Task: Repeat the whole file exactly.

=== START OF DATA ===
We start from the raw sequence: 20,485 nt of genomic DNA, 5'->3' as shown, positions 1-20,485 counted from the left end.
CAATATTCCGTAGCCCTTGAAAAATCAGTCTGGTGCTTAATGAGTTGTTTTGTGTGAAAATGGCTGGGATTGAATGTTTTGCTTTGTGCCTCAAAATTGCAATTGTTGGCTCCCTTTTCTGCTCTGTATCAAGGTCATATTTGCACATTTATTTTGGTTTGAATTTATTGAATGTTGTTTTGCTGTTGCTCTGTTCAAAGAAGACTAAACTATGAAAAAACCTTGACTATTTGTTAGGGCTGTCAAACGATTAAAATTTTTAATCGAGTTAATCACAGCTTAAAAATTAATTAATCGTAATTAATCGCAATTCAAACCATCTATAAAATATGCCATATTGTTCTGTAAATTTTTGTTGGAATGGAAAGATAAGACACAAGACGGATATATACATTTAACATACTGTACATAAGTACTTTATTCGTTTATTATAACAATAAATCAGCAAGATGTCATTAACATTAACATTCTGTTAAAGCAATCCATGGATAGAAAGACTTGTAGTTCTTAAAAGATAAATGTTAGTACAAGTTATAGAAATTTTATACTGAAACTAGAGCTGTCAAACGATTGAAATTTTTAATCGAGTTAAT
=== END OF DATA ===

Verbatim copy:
We start from the raw sequence: 20,485 nt of genomic DNA, 5'->3' as shown, positions 1-20,485 counted from the left end.
CAATATTCCGTAGCCCTTGAAAAATCAGTCTGGTGCTTAATGAGTTGTTTTGTGTGAAAATGGCTGGGATTGAATGTTTTGCTTTGTGCCTCAAAATTGCAATTGTTGGCTCCCTTTTCTGCTCTGTATCAAGGTCATATTTGCACATTTATTTTGGTTTGAATTTATTGAATGTTGTTTTGCTGTTGCTCTGTTCAAAGAAGACTAAACTATGAAAAAACCTTGACTATTTGTTAGGGCTGTCAAACGATTAAAATTTTTAATCGAGTTAATCACAGCTTAAAAATTAATTAATCGTAATTAATCGCAATTCAAACCATCTATAAAATATGCCATATTGTTCTGTAAATTTTTGTTGGAATGGAAAGATAAGACACAAGACGGATATATACATTTAACATACTGTACATAAGTACTTTATTCGTTTATTATAACAATAAATCAGCAAGATGTCATTAACATTAACATTCTGTTAAAGCAATCCATGGATAGAAAGACTTGTAGTTCTTAAAAGATAAATGTTAGTACAAGTTATAGAAATTTTATACTGAAACTAGAGCTGTCAAACGATTGAAATTTTTAATCGAGTTAAT